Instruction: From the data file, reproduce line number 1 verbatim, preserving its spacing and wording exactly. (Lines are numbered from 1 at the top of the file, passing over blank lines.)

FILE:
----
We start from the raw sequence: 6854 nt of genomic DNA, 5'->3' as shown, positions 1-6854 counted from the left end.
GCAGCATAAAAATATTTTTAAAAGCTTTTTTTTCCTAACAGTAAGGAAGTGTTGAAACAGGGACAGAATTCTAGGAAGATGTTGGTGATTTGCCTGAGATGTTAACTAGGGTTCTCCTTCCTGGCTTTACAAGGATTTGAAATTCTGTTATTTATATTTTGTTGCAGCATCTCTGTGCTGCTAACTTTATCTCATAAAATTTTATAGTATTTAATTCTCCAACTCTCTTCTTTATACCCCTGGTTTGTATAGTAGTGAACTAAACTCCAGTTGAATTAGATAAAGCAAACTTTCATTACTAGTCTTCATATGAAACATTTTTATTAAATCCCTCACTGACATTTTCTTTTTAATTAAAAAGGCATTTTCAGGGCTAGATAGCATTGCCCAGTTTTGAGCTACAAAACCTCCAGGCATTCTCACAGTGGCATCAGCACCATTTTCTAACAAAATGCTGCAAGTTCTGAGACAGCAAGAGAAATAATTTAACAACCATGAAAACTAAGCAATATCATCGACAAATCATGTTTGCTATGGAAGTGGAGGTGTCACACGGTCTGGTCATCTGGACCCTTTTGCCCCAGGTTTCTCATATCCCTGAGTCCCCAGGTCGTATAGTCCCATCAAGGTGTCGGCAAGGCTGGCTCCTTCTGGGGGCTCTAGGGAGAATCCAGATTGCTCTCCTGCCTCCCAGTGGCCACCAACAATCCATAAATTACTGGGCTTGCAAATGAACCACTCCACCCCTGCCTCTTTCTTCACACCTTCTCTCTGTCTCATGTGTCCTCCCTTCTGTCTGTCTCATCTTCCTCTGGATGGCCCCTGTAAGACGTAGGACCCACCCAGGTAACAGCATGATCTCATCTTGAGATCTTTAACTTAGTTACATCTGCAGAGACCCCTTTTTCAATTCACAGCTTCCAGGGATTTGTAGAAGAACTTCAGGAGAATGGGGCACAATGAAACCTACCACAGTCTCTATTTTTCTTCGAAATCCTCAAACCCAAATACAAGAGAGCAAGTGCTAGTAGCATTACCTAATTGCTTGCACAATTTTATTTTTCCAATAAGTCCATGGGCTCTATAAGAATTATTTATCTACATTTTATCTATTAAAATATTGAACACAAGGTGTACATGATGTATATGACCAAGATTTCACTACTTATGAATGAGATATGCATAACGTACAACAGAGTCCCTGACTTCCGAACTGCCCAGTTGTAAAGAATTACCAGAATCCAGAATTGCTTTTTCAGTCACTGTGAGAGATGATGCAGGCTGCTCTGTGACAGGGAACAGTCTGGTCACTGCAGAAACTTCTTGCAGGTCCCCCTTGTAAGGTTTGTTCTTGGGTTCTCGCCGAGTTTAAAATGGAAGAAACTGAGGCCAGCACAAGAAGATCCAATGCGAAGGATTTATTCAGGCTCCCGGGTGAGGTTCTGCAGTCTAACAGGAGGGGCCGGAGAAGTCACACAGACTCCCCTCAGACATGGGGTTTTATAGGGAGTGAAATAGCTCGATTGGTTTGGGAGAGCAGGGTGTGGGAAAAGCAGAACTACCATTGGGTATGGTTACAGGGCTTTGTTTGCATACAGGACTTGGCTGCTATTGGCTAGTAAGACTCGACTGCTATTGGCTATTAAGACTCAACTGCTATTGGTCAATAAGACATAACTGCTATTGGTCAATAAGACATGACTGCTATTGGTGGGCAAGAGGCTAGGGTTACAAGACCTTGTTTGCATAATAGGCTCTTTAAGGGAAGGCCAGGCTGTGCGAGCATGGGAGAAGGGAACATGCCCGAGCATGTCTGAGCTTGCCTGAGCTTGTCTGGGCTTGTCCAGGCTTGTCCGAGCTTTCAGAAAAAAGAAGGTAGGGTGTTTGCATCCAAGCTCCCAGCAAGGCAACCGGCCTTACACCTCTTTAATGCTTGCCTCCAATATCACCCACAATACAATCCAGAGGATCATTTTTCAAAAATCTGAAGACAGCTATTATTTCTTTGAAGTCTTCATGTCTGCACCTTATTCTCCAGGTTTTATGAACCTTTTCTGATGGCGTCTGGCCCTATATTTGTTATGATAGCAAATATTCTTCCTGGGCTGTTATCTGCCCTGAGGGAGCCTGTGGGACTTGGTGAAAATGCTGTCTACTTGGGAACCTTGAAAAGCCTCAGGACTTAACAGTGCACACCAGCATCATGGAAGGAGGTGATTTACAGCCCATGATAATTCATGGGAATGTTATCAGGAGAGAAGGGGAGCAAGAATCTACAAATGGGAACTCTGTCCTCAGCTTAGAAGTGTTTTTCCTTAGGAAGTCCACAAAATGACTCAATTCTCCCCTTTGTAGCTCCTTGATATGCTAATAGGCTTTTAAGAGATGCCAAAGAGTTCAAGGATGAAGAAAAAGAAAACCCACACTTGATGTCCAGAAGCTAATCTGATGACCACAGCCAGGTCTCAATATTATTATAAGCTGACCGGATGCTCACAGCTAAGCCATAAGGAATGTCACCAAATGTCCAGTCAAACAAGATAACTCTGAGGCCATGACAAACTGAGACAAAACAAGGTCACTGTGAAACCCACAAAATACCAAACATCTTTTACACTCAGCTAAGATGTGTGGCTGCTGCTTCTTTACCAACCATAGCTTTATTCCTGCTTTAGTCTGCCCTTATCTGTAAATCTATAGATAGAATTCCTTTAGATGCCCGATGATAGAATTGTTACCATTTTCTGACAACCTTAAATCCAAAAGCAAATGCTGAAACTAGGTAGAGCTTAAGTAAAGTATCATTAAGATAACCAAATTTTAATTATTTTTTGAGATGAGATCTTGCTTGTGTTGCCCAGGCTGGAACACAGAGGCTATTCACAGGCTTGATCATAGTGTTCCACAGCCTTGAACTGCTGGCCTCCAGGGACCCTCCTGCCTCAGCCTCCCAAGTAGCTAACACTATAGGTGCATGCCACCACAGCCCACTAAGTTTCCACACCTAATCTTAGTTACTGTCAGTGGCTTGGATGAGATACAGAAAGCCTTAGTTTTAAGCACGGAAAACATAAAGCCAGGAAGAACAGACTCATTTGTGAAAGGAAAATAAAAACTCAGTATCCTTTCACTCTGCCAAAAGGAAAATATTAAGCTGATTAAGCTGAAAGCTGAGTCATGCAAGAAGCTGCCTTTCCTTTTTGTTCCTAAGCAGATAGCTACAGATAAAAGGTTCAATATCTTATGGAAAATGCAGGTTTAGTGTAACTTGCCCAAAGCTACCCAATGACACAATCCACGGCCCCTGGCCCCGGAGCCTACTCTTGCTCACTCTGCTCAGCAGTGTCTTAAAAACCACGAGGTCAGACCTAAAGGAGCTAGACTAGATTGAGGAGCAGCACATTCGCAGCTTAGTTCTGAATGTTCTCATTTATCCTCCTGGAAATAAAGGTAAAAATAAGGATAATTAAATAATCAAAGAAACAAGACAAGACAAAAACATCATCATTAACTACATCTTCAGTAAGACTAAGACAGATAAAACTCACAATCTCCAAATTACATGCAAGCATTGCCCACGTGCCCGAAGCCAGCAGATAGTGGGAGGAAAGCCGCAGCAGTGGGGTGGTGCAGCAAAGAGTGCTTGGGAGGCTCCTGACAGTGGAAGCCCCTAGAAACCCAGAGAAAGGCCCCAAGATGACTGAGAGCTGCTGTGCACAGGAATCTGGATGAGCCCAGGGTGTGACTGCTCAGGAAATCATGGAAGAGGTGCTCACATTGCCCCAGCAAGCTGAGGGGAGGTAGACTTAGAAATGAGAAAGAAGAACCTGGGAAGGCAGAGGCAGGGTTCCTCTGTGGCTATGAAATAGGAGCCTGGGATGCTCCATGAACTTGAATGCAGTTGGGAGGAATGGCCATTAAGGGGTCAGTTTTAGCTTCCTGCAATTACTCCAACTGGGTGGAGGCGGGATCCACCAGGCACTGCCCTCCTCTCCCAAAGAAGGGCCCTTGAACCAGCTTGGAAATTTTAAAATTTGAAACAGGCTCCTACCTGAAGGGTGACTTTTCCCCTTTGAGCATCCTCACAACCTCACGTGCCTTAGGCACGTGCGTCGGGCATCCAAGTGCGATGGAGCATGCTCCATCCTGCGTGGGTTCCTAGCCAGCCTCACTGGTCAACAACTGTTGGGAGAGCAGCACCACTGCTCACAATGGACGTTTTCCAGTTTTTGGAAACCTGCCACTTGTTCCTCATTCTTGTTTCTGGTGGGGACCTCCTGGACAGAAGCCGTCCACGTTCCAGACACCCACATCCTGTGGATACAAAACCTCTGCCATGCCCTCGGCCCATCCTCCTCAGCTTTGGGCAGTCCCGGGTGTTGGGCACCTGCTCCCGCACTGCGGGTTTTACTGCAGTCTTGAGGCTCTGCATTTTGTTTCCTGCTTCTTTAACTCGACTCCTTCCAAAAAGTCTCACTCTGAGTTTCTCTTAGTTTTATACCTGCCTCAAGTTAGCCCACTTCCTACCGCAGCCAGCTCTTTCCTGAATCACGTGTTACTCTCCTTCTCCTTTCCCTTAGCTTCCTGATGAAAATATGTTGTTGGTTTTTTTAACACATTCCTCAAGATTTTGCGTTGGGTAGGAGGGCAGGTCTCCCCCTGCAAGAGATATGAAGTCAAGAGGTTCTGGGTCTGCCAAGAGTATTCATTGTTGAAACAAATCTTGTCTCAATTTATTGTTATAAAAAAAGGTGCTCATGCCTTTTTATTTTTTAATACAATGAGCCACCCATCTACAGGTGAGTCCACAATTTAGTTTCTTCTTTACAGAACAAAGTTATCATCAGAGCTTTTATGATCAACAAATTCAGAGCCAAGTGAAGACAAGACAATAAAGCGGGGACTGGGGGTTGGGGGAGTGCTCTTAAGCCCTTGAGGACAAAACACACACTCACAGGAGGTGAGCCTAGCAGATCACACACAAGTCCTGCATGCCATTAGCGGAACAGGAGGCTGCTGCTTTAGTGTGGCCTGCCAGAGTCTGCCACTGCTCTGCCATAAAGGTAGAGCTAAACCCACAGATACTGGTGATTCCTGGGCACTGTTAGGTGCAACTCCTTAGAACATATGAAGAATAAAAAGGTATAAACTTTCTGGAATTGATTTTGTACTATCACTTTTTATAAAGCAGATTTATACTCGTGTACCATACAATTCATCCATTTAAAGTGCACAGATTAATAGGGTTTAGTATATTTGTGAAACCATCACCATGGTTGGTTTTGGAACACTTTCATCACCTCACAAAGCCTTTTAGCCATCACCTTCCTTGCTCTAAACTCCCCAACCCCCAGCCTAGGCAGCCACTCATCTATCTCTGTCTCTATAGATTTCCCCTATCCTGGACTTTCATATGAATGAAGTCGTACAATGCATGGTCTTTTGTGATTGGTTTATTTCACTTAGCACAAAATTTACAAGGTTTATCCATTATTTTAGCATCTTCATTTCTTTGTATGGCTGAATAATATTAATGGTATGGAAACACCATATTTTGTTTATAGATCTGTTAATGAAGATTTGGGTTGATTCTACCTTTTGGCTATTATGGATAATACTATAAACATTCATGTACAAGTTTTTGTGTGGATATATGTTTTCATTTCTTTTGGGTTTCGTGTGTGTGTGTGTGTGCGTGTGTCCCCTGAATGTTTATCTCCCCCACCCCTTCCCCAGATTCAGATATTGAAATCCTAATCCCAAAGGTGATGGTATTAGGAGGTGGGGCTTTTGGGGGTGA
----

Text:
We start from the raw sequence: 6854 nt of genomic DNA, 5'->3' as shown, positions 1-6854 counted from the left end.